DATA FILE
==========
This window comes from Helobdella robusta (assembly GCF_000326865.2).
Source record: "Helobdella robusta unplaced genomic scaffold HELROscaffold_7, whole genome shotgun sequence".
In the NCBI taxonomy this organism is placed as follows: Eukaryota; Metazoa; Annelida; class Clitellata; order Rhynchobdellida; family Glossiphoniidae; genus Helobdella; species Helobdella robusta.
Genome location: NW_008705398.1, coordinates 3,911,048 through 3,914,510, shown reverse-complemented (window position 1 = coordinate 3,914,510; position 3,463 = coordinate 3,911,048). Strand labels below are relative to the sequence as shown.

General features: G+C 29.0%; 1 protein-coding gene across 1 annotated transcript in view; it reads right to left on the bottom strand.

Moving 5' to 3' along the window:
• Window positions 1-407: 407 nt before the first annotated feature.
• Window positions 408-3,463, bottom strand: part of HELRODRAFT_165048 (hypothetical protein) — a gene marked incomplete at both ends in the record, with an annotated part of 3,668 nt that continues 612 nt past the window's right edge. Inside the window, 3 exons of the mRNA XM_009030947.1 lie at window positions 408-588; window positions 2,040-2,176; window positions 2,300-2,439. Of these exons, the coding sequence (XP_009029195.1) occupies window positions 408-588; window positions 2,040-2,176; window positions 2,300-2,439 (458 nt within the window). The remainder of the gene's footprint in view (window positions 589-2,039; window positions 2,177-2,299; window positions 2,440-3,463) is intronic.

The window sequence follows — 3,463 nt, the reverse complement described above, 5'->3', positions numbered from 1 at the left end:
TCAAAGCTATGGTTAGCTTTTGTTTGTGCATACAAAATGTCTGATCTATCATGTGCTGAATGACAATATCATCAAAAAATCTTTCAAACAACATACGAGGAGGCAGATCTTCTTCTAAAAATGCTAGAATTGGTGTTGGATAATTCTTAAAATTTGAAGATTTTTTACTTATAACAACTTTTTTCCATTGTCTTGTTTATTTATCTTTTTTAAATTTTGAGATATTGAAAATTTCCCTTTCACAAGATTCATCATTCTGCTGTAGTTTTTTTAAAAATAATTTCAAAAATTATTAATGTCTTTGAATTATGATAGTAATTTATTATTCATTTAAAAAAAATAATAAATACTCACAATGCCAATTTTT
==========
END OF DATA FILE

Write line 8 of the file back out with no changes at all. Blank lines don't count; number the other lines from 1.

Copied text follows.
• Window positions 408-3,463, bottom strand: part of HELRODRAFT_165048 (hypothetical protein) — a gene marked incomplete at both ends in the record, with an annotated part of 3,668 nt that continues 612 nt past the window's right edge. Inside the window, 3 exons of the mRNA XM_009030947.1 lie at window positions 408-588; window positions 2,040-2,176; window positions 2,300-2,439. Of these exons, the coding sequence (XP_009029195.1) occupies window positions 408-588; window positions 2,040-2,176; window positions 2,300-2,439 (458 nt within the window). The remainder of the gene's footprint in view (window positions 589-2,039; window positions 2,177-2,299; window positions 2,440-3,463) is intronic.